Pain and Opioid Use in Chronic Liver Disease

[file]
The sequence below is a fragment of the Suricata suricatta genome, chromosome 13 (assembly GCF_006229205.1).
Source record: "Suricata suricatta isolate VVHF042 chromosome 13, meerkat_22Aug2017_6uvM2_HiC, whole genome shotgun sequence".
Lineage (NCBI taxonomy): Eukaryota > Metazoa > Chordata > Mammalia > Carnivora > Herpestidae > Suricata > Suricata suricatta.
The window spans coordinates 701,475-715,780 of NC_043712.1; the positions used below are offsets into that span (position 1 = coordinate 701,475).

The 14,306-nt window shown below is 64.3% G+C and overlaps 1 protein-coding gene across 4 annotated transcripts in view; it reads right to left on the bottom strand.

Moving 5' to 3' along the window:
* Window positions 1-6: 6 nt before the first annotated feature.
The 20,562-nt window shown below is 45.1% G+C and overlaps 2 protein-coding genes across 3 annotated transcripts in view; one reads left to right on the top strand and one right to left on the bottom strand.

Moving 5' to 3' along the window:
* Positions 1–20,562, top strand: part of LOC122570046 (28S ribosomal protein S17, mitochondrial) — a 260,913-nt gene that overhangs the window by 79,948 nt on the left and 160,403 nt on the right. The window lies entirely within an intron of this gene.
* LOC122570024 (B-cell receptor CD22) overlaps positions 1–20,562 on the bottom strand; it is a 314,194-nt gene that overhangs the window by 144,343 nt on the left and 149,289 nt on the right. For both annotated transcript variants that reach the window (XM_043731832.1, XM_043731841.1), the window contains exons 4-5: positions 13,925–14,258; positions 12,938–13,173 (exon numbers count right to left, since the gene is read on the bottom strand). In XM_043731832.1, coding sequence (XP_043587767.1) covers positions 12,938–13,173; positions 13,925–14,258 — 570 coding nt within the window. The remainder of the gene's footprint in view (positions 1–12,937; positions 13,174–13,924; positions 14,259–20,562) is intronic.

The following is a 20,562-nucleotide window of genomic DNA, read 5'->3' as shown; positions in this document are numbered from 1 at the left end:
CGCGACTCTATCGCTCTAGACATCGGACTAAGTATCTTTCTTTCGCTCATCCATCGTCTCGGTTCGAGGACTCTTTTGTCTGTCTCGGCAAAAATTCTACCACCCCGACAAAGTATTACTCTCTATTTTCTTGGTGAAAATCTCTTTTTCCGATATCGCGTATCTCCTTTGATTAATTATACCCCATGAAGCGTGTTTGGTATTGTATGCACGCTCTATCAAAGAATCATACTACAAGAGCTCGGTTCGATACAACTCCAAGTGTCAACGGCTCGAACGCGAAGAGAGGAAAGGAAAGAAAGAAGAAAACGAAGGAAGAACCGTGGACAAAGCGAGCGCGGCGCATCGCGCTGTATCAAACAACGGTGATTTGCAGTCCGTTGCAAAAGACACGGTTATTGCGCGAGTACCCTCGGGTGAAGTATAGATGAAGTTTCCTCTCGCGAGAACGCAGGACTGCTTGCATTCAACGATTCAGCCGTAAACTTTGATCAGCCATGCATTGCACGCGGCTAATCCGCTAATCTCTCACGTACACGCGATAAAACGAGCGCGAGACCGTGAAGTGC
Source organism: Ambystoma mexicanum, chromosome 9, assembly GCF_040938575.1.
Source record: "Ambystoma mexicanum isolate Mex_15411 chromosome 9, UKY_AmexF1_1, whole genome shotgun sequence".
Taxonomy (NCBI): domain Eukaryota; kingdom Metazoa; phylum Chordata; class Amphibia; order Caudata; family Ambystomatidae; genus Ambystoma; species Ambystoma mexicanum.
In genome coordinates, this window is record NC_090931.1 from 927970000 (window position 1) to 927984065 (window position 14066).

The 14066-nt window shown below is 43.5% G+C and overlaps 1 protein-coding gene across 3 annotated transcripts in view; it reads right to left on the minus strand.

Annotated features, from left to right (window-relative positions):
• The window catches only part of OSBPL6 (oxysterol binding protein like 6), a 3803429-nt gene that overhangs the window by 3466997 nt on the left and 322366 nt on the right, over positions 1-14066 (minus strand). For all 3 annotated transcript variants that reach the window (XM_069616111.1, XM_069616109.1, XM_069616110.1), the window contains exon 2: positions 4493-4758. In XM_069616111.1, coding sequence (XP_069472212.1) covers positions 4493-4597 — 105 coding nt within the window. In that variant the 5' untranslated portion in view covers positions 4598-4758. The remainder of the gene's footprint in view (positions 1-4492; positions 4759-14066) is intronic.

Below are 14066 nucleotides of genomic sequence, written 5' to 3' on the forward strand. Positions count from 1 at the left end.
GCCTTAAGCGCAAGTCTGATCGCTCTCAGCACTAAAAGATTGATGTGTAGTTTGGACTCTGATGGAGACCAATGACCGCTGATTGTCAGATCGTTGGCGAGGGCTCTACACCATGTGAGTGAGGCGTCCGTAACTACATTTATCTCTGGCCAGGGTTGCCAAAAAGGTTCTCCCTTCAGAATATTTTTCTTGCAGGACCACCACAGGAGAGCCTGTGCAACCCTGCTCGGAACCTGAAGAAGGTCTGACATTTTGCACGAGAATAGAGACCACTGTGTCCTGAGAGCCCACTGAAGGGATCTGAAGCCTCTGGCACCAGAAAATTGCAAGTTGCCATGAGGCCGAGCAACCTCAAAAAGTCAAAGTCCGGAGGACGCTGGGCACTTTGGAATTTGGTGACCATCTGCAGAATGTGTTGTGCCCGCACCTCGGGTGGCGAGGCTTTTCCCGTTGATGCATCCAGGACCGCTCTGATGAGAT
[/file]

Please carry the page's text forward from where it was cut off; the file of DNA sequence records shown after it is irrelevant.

Background Pain is common in patients with liver disease, difficult to treat, and poorly understood. Aims The aim of this study was to determine factors associated with pain and prescription opioid use in a large cohort of patients with confirmed chronic liver disease. Methods This was a retrospective cohort study of consecutive patients with chronic liver disease visiting a tertiary-care hepatology clinic. Pain was determined by self-report and rated numerically from 0 to 10. Symptoms of mood and sleep disorders and emotional distress were based on a symptom checklist. Etiology and stage of liver disease and use of prescribed opioids were abstracted from the electronic medical record. Logistic regression was used to establish factors associated with pain and prescription opioid use. Results Among 1,286 patients with chronic liver disease, 34 % had pain and 25 % used opioids. The strongest predictor of pain in multivariate modeling was emotional distress (OR 3.66, 95 % CI 2.40–5.64), followed by non-white race (OR 1.87, 95 % CI 1.24–2.79), mood symptoms (OR 1.47, 95 % CI 1.04–2.07), sleep disturbance/fatigue (OR 1.70, 95 % CI 1.24–2.32), and advanced liver disease (Child class B: OR 1.73, 95 % CI 1.15–2.60; Child class C: OR 2.78, 95 % CI 1.49–5.24) compared to no cirrhosis. Emotional distress, mood-related symptoms, and advanced liver disease were also significant predictors of prescription opioid use, as were age, nicotine use, and etiology of liver disease. Conclusions This large cohort study demonstrates the high prevalence of pain and opioid use in chronic liver disease. While disease variables contribute to pain, psychological symptoms were most strongly associated with pain and opioid use, providing rationale and target for therapeutic interventions.